Gujarat High Court Allows Full Back Wages in Employer Fault Case for Termination of Employment The Gujarat High Court has explicitly stated that in cases of employment termination, the granting of back wages does not automatically accompany the reinstatement of the employee. In the ruling, the division bench consisting of Chief Justice Sunita Agarwal and Justice N.V. Anjaria...
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Gujarat High Court Allows Full Back Wages in Employer Fault Case for Termination of Employment
The Gujarat High Court has explicitly stated that in cases of employment termination, the granting of back wages does not automatically accompany the reinstatement of the employee.
In the ruling, the division bench consisting of Chief Justice Sunita Agarwal and Justice N.V. Anjaria established that it is an established legal principle that in cases of employment termination, while the granting of back wages does not inherently accompany reinstatement if the employer is found at fault, full wages (100 per cent) can indeed be awarded. This principle is grounded in the fundamental concept that no one should benefit from their own wrongdoing.
The Court issued its verdict on a Letters Patent Appeal, which was filed in response to the judgment and order issued by a single Judge. The single Judge's decision had upheld the Labour Court's award for reinstatement along with full back wages.
The single Judge had previously unequivocally determined that the employer's internal investigation into allegations of misconduct against the worker was, in fact, an act of victimisation. The inquiry was deemed flawed because it failed to provide the worker with adequate opportunities to cross-examine the employer's witnesses and present his evidence.
Additionally, the Court took note of considerable delays in the proceedings of the case. The workman's reference was initiated in 2001, but it took a staggering 17 years for a resolution to be reached. The writ petition challenging the award was not filed until June 2018, which was five months after the award had been issued. Strikingly, the workman was only reinstated in August 2019, with no provided explanation for the extensive delay in this process. Furthermore, the appeal challenging the single Judge's decision was submitted in May 2019.
Throughout the proceedings, it came to light that there had been no interim order in the writ petition. Significantly, the Court determined that there was no objection raised against the award of the Labour Court except for the aspect of awarding 100 per cent back wages. Moreover, there was no provided justification for the delayed reinstatement.
The appellant's advocates aimed to contest the single Judge's ruling by referencing decisions from the Apex Court, specifically P.V.K. Distillery Limited vs. Mahendra Ram [(2009) 5 SCC 705] and Kanpur Electricity Supply Company Ltd. vs. Shamim Mirza [(2009) 1 SCC 20]. The argument put forth was that the automatic grant of 100 per cent back wages should not be assumed upon reinstatement. Instead, it was contended that the specific circumstances of each case should dictate the extent of back wages awarded, particularly when a termination is overturned.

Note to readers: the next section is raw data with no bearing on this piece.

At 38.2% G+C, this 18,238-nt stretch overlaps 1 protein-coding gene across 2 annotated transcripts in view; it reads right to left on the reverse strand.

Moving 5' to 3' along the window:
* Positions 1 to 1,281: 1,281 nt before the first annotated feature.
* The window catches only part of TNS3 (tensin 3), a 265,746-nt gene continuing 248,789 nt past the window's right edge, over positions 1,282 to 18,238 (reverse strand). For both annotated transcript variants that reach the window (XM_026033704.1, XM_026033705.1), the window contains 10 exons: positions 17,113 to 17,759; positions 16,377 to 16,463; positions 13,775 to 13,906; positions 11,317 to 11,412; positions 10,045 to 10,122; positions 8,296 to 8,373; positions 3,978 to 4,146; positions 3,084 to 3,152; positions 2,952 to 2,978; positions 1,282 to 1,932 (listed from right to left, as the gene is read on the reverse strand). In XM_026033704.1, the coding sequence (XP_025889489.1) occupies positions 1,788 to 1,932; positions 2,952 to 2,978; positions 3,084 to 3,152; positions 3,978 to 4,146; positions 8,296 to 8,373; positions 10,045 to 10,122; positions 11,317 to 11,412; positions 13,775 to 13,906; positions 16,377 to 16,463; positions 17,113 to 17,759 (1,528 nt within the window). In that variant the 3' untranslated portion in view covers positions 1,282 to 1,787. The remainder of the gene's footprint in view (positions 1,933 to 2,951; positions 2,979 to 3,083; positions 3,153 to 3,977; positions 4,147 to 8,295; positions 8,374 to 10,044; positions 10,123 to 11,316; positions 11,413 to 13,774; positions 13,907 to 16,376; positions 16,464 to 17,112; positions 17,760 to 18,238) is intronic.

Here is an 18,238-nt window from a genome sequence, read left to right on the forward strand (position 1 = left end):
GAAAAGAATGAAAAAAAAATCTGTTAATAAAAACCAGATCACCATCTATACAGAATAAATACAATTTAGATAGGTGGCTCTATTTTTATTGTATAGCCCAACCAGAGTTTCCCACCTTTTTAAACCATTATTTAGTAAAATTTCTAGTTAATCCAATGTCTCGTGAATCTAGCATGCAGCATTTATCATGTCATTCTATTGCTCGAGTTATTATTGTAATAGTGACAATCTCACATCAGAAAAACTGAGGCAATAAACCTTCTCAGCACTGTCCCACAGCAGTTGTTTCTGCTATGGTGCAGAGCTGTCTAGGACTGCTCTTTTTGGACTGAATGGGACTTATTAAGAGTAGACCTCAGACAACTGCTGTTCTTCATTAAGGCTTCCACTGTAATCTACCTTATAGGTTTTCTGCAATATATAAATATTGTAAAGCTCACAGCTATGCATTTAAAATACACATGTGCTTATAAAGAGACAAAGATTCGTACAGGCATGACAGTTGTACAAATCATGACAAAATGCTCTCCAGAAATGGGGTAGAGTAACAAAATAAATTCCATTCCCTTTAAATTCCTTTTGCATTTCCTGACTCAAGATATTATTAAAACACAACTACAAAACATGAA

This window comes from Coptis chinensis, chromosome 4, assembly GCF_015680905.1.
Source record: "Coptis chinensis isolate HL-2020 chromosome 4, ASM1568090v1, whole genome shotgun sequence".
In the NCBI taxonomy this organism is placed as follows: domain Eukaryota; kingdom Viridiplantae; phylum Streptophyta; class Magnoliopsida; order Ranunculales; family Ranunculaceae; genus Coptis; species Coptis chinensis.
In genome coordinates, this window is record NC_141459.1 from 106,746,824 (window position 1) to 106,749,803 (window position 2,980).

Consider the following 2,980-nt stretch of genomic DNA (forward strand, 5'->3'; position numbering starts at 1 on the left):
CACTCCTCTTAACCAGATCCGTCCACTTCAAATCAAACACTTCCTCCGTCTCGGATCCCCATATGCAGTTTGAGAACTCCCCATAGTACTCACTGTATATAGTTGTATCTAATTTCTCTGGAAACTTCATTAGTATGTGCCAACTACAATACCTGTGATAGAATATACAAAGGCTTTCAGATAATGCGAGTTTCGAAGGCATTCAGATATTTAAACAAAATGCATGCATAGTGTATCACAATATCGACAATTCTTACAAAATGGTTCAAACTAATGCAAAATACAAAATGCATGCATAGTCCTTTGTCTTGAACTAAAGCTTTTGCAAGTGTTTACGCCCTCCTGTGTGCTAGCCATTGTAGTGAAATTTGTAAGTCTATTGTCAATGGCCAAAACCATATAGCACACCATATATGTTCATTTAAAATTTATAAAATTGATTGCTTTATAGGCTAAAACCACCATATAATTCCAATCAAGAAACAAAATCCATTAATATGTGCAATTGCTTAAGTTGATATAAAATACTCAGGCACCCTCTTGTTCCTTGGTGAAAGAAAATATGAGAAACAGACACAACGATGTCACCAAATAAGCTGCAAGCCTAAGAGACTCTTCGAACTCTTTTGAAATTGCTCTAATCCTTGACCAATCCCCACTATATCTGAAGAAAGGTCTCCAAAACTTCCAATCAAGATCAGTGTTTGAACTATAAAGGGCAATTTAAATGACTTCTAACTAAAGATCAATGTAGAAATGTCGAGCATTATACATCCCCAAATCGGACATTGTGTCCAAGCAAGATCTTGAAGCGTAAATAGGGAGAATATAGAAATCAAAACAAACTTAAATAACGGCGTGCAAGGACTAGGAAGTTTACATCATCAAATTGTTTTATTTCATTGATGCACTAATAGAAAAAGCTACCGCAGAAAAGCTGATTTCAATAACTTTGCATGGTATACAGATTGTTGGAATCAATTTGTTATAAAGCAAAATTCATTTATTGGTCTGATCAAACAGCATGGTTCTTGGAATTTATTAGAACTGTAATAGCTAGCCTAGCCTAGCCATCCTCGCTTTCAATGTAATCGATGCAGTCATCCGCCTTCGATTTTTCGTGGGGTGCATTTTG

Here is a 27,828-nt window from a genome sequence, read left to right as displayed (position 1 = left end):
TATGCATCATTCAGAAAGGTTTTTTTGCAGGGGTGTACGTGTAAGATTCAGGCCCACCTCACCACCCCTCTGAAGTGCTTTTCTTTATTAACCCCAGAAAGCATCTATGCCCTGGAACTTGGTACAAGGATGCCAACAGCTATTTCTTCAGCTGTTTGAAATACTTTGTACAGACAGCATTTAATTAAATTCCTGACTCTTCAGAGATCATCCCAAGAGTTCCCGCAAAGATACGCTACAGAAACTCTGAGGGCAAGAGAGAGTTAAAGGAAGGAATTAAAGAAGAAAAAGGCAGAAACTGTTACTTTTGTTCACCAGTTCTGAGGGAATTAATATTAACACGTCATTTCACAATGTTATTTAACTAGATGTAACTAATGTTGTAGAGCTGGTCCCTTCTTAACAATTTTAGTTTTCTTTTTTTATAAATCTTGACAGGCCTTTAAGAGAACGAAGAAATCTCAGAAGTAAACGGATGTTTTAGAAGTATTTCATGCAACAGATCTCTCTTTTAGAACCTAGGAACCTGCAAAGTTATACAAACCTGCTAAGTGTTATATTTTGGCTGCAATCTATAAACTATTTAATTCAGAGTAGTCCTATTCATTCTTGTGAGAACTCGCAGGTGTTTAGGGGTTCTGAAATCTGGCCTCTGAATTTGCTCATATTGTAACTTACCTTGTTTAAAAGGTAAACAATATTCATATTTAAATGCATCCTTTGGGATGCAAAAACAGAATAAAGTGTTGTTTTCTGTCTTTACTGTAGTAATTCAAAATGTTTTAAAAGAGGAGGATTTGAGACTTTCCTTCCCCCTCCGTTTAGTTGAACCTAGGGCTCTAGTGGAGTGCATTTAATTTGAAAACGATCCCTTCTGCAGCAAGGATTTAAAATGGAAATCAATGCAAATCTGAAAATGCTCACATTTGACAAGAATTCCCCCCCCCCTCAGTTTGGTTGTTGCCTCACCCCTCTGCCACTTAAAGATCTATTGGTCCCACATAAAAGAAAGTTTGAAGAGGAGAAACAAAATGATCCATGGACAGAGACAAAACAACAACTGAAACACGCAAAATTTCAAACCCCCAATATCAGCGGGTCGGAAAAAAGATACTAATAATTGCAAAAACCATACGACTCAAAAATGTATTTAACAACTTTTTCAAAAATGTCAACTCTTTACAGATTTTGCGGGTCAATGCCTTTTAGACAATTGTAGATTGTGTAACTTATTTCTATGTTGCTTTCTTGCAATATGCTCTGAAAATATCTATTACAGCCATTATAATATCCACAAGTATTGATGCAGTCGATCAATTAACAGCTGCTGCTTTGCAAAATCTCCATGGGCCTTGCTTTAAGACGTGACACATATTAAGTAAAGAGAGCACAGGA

Conversely, the respondent's counsel relied on the findings of both the Labour Court and the single Judge, highlighting that the workman had experienced unjust termination, and it was crucial not to reward the employer for their wrongful actions. The reference was made to the Apex Court's judgment in Deepali Gundu Surwase vs. Kranti Junior Adhyapak Mahavidyalaya [(2013) 10 SCC 324], wherein it was established that in cases of wrongful termination, the standard practice is reinstatement with continuity of service and the awarding of back wages.
The Court noted that based on the aforementioned legal principles, it had to acknowledge that in the specific context of this case, it was evident that the workman had been terminated unlawfully. The inquiry had been tainted due to the absence of a fair opportunity for the workman to present his side. Furthermore, the Labour Court took nearly 17 years to decide on the Reference, and it remained unclear whether this delay was attributable to the employer or if there were other factors involved.
“In absence of all these information and in view of the findings returned by the Labour Court, as noted by the learned single Judge in the order impugned, it is more than clear that it is a case of victimisation of workman,” the Bench observed.
The Court concluded that there were no significant reasons to dispute the findings made by the Labour Court, which were subsequently upheld by a single Judge. Consequently, the appeal was dismissed, and the Civil Application was resolved in accordance with these established findings.